On May 7, Tesla’s highly popular and publicized Autopilot feature may have been partly responsible for the death of Joshua Brown, 40, a former Navy explosives ordnance disposal technician and long-time Tesla driver. Brown’s Tesla Model S failed to detect a passing tractor-trailer vehicle while driving on the highway, striking the vehicle perpendicularly and killing Brown at the wheel. The NHTSA is currently investigating the incident. YouTube offers ample evidence that Brown had previously put his car’s most notable feature to the test. It would seem that his death followed his car’s first failure.
Brown was only one of a growing number of enthusiastic Tesla drivers who enjoy using their cars new and developing features to the fullest extent, testing their limits in real-life situations. In April, Brown briefly went viral after Tesla CEO Elon Musk shared the dashcam video of Brown’s Tesla Model S avoiding a side collision while on Autopilot. Less than a month later, he was dead in another autopilot-related incident. While there is no evidence yet that Brown was driving irresponsibly, his death and countless other online videos highlight a disturbing trend among early adopters of next-generation vehicle technology: Enthusiasts are pushing the limits of features that are still in development.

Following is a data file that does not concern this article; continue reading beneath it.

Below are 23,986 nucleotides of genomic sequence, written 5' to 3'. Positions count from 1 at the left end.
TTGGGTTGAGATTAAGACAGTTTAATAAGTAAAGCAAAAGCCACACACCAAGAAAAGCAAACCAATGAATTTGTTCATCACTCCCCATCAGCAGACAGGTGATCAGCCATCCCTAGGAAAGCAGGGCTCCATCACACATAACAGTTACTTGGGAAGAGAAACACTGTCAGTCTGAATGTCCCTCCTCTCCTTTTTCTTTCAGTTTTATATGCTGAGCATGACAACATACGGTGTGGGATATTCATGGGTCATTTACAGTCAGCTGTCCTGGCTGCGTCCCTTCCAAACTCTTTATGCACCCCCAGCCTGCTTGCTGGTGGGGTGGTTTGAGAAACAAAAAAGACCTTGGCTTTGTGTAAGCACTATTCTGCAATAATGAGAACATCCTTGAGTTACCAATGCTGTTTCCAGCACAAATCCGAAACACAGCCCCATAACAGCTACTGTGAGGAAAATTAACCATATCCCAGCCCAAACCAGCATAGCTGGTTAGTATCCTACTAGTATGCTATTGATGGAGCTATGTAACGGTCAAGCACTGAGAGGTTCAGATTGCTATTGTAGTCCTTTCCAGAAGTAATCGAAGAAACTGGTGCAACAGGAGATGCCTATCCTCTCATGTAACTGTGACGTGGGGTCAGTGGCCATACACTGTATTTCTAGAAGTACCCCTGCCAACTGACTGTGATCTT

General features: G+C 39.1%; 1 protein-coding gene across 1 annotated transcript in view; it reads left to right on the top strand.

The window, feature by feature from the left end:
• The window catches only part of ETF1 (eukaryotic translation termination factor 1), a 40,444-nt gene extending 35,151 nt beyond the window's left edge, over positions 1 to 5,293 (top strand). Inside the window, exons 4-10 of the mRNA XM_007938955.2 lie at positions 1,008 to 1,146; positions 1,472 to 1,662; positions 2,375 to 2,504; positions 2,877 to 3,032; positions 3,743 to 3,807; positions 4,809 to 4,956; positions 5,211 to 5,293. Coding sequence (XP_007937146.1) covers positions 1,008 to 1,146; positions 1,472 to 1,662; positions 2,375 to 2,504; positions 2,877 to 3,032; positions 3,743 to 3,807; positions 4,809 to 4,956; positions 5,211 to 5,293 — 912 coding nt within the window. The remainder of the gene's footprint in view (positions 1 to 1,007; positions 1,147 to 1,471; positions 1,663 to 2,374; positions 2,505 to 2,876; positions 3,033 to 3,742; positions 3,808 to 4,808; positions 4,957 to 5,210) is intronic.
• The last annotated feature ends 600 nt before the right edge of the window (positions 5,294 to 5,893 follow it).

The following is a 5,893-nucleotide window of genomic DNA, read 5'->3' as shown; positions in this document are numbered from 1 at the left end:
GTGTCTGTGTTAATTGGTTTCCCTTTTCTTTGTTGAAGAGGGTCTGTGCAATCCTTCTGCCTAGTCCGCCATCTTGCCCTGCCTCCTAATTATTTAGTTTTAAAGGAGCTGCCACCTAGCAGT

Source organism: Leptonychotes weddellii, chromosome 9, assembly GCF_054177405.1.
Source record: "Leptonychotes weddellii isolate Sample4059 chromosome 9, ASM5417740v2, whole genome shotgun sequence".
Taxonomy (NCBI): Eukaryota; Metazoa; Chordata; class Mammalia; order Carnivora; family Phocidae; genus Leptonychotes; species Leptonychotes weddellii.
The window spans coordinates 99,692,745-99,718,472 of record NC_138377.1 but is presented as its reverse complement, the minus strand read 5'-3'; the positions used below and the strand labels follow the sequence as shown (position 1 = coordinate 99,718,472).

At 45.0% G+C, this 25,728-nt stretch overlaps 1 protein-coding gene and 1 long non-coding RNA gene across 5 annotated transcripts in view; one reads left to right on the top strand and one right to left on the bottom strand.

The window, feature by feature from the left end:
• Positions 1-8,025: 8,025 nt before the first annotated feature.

In Brown’s description of his initial video, he praises the car’s features for saving him from a collision.
“Tessy did great. I have done a lot of testing with the sensors in the car and the software capabilities,” Brown wrote. “I have always been impressed with the car, but I had not tested the car’s side collision avoidance. I am VERY impressed. Excellent job Elon!”
While the autopilot system undoubtedly saved Brown from a collision, these widely-publicized incidents could be contributing to a culture of overconfidence among Tesla users. Sure, we can all laugh at the video of the grandmother reacting to Autopilot, but at the risk of spoiling everyone’s fun, the video shows an elderly driver behind the wheel of a vehicle whose features she clearly does not fully understand.
While the Summon feature isn’t perfect, it’s understandable that owners, like the ones below, would want to test the limits of their car’s software to know its capabilities. This is part of the reason people buy Teslas.
But it’s also important to remember that the programs being tested aren’t new cell phones or off-brand consumer drones, despite their Easter egg jokes and ridiculous safety features. They’re full-sized automobiles, which account for more than 32,000 deaths every year. While responsible owners should have an idea of what their vehicle can and can’t do, tragedies like Brown’s death should be a reminder that careful, responsible car ownership is still necessary, no matter how futuristic your vehicle is.